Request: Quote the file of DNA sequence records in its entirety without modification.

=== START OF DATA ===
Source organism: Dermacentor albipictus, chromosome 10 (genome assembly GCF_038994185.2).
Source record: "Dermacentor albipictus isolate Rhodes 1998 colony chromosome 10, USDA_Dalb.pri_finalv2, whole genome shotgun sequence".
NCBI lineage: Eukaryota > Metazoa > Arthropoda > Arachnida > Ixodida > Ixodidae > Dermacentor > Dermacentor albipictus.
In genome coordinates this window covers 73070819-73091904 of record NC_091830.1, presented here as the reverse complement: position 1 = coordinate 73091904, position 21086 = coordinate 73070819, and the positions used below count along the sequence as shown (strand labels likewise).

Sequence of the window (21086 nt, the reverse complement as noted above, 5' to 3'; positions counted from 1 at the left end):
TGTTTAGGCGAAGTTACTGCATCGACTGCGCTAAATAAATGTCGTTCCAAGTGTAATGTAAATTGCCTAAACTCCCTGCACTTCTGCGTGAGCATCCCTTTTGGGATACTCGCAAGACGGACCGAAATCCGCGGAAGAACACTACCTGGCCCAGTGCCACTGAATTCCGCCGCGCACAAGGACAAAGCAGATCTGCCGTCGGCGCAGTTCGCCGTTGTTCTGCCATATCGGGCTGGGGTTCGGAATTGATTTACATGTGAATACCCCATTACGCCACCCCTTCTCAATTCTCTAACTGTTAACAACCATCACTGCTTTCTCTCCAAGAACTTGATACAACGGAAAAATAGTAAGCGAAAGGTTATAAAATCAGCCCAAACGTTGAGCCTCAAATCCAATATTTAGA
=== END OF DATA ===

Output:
Source organism: Dermacentor albipictus, chromosome 10 (genome assembly GCF_038994185.2).
Source record: "Dermacentor albipictus isolate Rhodes 1998 colony chromosome 10, USDA_Dalb.pri_finalv2, whole genome shotgun sequence".
NCBI lineage: Eukaryota > Metazoa > Arthropoda > Arachnida > Ixodida > Ixodidae > Dermacentor > Dermacentor albipictus.
In genome coordinates this window covers 73070819-73091904 of record NC_091830.1, presented here as the reverse complement: position 1 = coordinate 73091904, position 21086 = coordinate 73070819, and the positions used below count along the sequence as shown (strand labels likewise).

Sequence of the window (21086 nt, the reverse complement as noted above, 5' to 3'; positions counted from 1 at the left end):
TGTTTAGGCGAAGTTACTGCATCGACTGCGCTAAATAAATGTCGTTCCAAGTGTAATGTAAATTGCCTAAACTCCCTGCACTTCTGCGTGAGCATCCCTTTTGGGATACTCGCAAGACGGACCGAAATCCGCGGAAGAACACTACCTGGCCCAGTGCCACTGAATTCCGCCGCGCACAAGGACAAAGCAGATCTGCCGTCGGCGCAGTTCGCCGTTGTTCTGCCATATCGGGCTGGGGTTCGGAATTGATTTACATGTGAATACCCCATTACGCCACCCCTTCTCAATTCTCTAACTGTTAACAACCATCACTGCTTTCTCTCCAAGAACTTGATACAACGGAAAAATAGTAAGCGAAAGGTTATAAAATCAGCCCAAACGTTGAGCCTCAAATCCAATATTTAGA